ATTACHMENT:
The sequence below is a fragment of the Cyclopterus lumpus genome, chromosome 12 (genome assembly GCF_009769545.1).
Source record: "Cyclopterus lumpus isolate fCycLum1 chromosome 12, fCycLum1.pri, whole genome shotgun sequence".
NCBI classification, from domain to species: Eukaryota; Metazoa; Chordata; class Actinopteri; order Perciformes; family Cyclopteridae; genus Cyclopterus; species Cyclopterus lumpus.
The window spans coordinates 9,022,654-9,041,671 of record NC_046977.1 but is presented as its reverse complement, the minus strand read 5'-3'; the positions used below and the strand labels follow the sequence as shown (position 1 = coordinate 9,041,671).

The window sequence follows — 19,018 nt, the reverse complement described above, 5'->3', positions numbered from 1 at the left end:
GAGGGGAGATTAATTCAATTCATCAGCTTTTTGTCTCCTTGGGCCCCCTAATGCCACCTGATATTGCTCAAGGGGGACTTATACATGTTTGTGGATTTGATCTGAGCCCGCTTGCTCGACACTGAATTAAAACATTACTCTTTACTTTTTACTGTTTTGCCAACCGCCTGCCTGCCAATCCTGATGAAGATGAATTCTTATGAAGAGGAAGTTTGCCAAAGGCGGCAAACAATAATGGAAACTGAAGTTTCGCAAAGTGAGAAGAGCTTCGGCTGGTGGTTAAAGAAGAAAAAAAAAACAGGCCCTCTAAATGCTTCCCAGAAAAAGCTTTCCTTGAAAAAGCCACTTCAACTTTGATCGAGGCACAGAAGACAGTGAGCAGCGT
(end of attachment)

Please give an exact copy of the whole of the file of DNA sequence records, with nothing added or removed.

The sequence below is a fragment of the Cyclopterus lumpus genome, chromosome 12 (genome assembly GCF_009769545.1).
Source record: "Cyclopterus lumpus isolate fCycLum1 chromosome 12, fCycLum1.pri, whole genome shotgun sequence".
NCBI classification, from domain to species: Eukaryota; Metazoa; Chordata; class Actinopteri; order Perciformes; family Cyclopteridae; genus Cyclopterus; species Cyclopterus lumpus.
The window spans coordinates 9,022,654-9,041,671 of record NC_046977.1 but is presented as its reverse complement, the minus strand read 5'-3'; the positions used below and the strand labels follow the sequence as shown (position 1 = coordinate 9,041,671).

The window sequence follows — 19,018 nt, the reverse complement described above, 5'->3', positions numbered from 1 at the left end:
GAGGGGAGATTAATTCAATTCATCAGCTTTTTGTCTCCTTGGGCCCCCTAATGCCACCTGATATTGCTCAAGGGGGACTTATACATGTTTGTGGATTTGATCTGAGCCCGCTTGCTCGACACTGAATTAAAACATTACTCTTTACTTTTTACTGTTTTGCCAACCGCCTGCCTGCCAATCCTGATGAAGATGAATTCTTATGAAGAGGAAGTTTGCCAAAGGCGGCAAACAATAATGGAAACTGAAGTTTCGCAAAGTGAGAAGAGCTTCGGCTGGTGGTTAAAGAAGAAAAAAAAAACAGGCCCTCTAAATGCTTCCCAGAAAAAGCTTTCCTTGAAAAAGCCACTTCAACTTTGATCGAGGCACAGAAGACAGTGAGCAGCGT